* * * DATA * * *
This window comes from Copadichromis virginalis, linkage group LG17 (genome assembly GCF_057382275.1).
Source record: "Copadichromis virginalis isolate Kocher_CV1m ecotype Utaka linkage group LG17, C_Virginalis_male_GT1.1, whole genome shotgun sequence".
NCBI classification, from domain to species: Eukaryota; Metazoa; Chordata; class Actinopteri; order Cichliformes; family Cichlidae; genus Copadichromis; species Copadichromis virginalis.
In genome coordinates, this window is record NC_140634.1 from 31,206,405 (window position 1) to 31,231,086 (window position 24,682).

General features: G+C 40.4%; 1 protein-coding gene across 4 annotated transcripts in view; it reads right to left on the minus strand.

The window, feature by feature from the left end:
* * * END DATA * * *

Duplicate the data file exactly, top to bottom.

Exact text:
This window comes from Copadichromis virginalis, linkage group LG17 (genome assembly GCF_057382275.1).
Source record: "Copadichromis virginalis isolate Kocher_CV1m ecotype Utaka linkage group LG17, C_Virginalis_male_GT1.1, whole genome shotgun sequence".
NCBI classification, from domain to species: Eukaryota; Metazoa; Chordata; class Actinopteri; order Cichliformes; family Cichlidae; genus Copadichromis; species Copadichromis virginalis.
In genome coordinates, this window is record NC_140634.1 from 31,206,405 (window position 1) to 31,231,086 (window position 24,682).

General features: G+C 40.4%; 1 protein-coding gene across 4 annotated transcripts in view; it reads right to left on the minus strand.

The window, feature by feature from the left end: